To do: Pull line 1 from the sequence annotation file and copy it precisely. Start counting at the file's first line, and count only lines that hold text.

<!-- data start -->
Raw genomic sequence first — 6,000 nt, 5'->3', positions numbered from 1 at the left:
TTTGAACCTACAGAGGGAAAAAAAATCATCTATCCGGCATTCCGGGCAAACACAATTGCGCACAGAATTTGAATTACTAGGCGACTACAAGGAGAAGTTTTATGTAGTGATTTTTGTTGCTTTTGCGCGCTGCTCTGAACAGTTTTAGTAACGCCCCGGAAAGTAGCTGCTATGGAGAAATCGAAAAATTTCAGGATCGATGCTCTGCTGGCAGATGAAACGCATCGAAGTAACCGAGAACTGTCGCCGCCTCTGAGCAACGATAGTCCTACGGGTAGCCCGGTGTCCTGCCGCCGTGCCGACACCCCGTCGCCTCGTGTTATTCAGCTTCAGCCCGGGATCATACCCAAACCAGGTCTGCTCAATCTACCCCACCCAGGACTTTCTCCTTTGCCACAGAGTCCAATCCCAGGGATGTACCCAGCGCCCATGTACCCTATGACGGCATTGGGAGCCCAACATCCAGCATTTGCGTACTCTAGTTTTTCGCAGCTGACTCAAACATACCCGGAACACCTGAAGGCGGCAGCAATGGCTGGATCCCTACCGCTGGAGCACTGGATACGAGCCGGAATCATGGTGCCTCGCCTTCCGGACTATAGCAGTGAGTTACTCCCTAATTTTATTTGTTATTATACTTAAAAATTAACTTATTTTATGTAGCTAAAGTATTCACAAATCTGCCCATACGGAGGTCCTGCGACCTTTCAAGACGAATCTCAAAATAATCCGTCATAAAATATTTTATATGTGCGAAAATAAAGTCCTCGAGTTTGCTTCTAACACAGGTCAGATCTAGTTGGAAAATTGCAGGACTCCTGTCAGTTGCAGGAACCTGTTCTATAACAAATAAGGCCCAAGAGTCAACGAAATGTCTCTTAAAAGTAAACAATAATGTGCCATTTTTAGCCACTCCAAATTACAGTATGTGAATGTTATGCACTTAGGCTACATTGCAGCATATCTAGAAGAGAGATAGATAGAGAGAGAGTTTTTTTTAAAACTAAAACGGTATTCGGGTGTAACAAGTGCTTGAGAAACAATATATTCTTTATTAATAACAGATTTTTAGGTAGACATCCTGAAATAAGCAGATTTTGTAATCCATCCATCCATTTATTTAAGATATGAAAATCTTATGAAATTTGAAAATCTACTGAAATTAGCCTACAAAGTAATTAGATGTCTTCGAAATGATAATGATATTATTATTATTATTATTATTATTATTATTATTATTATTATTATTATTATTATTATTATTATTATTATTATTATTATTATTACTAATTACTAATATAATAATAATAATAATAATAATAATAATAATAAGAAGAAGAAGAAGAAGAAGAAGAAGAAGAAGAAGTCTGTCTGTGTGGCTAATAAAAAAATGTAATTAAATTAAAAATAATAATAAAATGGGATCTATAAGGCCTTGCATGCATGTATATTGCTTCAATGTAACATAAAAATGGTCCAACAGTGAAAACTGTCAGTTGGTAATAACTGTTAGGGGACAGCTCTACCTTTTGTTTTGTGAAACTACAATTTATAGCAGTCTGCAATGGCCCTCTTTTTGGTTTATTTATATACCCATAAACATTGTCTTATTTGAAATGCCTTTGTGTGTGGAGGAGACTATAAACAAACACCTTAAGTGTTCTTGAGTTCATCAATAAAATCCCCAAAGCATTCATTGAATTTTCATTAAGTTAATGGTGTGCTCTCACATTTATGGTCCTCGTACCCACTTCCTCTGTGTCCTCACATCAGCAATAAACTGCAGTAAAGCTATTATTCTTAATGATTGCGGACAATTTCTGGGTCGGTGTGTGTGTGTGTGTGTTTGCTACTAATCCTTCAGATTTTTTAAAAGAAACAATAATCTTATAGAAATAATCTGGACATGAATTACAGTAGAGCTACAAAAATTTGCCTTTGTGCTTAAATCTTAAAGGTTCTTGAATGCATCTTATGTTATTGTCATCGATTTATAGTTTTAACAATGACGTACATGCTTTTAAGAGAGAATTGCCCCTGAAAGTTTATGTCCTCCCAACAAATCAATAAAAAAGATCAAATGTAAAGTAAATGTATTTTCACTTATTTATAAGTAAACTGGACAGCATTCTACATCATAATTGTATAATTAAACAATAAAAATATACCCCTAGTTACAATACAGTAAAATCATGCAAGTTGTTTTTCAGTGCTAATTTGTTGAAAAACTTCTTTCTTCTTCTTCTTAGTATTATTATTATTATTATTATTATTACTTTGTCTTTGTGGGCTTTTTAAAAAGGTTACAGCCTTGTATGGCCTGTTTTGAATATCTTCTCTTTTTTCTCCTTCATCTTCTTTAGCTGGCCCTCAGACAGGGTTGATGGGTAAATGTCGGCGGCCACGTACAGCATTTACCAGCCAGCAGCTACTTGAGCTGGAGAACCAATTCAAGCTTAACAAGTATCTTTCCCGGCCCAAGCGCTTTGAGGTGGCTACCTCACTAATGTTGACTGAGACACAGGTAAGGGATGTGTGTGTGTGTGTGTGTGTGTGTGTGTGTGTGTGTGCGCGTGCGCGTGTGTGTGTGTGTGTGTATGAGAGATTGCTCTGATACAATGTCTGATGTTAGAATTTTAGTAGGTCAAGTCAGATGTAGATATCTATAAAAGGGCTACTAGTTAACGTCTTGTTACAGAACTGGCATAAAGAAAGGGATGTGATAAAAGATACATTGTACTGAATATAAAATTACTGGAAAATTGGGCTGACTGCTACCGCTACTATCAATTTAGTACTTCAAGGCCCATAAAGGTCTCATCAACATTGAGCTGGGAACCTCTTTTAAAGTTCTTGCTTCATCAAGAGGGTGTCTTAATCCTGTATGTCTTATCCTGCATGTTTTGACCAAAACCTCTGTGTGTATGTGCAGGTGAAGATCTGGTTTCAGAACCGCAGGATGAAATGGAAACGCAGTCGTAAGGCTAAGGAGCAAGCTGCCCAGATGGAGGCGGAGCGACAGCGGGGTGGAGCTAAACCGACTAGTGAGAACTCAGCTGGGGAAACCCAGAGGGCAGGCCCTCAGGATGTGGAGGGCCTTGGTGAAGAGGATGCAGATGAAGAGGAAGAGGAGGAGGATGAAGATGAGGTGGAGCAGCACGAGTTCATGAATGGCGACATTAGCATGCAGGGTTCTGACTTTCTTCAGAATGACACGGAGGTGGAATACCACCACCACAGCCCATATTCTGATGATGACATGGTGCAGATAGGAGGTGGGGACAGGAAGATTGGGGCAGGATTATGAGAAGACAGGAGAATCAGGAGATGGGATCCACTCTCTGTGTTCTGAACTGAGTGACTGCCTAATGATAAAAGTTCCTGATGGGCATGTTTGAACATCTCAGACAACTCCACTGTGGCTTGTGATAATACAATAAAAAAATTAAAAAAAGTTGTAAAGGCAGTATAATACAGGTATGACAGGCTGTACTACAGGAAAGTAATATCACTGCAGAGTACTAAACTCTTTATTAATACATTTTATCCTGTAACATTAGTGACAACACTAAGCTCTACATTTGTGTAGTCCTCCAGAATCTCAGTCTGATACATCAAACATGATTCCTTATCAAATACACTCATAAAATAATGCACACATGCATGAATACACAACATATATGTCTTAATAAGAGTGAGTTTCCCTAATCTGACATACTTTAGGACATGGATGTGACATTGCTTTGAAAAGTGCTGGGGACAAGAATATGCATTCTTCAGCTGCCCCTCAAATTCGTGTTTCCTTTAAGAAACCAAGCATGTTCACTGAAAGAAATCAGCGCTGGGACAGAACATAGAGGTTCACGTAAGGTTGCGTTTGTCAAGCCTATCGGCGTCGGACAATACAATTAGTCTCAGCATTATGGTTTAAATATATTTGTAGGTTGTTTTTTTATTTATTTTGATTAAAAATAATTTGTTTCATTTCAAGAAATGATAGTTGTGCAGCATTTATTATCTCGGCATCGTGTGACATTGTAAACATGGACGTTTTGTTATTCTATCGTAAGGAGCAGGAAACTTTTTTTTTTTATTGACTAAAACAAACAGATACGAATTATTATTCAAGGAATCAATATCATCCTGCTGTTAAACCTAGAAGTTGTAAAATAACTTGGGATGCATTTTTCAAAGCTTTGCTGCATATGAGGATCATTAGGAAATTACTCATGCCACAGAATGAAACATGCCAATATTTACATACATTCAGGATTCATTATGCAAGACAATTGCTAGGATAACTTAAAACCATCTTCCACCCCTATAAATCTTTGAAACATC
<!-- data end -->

Raw genomic sequence first — 6,000 nt, 5'->3', positions numbered from 1 at the left: